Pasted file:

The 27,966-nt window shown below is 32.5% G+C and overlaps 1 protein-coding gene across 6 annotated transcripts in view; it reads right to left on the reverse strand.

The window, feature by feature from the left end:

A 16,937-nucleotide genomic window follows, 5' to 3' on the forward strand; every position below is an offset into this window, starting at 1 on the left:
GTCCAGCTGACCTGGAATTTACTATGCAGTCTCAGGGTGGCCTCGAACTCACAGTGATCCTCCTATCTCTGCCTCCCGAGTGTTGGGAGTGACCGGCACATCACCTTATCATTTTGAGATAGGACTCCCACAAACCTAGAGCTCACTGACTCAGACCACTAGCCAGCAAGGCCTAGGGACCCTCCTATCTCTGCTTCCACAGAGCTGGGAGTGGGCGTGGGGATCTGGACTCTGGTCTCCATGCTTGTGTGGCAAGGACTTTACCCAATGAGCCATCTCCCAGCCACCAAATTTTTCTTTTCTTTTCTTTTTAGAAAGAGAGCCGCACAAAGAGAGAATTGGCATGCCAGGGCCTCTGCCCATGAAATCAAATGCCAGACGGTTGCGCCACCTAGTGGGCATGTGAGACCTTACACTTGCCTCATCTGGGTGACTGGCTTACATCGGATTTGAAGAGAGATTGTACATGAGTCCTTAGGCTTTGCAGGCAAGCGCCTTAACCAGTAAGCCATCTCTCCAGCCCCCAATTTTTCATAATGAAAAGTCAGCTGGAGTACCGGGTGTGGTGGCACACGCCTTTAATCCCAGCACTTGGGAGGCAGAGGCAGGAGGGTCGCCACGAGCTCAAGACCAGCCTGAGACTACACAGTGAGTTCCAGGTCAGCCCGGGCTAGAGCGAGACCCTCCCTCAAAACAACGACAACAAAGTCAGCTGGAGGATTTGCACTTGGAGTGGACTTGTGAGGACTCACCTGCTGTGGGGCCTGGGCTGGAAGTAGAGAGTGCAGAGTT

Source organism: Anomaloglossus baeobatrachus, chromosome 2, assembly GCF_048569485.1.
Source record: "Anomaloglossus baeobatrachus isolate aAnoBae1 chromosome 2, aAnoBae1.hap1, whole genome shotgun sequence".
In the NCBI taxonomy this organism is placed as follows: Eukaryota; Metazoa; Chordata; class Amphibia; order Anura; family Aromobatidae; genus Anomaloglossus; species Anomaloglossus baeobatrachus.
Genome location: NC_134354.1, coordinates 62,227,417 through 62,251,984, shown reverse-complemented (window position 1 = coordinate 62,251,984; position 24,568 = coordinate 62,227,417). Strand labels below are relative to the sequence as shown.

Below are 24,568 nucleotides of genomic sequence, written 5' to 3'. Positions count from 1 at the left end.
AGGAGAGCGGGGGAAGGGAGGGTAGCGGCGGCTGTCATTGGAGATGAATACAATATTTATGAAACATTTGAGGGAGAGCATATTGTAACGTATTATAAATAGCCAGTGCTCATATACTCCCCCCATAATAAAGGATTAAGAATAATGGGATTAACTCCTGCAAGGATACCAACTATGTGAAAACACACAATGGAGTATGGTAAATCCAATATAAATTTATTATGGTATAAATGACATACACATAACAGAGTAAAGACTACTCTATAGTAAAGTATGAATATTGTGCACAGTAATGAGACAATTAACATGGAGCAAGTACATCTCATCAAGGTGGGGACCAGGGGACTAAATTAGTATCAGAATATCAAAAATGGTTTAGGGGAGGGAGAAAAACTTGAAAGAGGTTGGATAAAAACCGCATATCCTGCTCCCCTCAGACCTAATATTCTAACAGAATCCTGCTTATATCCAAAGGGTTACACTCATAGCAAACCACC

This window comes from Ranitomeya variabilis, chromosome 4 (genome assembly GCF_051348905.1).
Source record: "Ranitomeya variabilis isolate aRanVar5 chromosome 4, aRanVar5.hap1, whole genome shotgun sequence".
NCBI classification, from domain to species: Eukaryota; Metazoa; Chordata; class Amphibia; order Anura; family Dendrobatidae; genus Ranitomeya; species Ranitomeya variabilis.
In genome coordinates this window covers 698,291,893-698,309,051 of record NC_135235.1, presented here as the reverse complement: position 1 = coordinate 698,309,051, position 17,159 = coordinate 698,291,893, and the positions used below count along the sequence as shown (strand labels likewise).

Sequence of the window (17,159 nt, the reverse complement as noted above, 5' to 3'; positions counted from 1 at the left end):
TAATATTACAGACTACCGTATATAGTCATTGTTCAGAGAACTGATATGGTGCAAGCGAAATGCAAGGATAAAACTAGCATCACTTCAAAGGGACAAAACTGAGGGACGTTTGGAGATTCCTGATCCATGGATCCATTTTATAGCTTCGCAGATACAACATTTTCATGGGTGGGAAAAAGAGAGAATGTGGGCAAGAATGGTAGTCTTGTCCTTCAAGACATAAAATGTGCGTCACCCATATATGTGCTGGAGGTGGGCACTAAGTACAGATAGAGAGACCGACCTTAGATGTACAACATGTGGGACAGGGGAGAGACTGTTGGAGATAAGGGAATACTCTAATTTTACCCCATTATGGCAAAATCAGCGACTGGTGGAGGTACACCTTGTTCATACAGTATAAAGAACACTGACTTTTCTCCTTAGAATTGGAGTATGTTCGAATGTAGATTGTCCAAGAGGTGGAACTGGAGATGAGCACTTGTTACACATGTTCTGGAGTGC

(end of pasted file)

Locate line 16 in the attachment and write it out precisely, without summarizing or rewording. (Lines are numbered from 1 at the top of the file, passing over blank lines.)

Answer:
TAATATTACAGACTACCGTATATAGTCATTGTTCAGAGAACTGATATGGTGCAAGCGAAATGCAAGGATAAAACTAGCATCACTTCAAAGGGACAAAACTGAGGGACGTTTGGAGATTCCTGATCCATGGATCCATTTTATAGCTTCGCAGATACAACATTTTCATGGGTGGGAAAAAGAGAGAATGTGGGCAAGAATGGTAGTCTTGTCCTTCAAGACATAAAATGTGCGTCACCCATATATGTGCTGGAGGTGGGCACTAAGTACAGATAGAGAGACCGACCTTAGATGTACAACATGTGGGACAGGGGAGAGACTGTTGGAGATAAGGGAATACTCTAATTTTACCCCATTATGGCAAAATCAGCGACTGGTGGAGGTACACCTTGTTCATACAGTATAAAGAACACTGACTTTTCTCCTTAGAATTGGAGTATGTTCGAATGTAGATTGTCCAAGAGGTGGAACTGGAGATGAGCACTTGTTACACATGTTCTGGAGTGC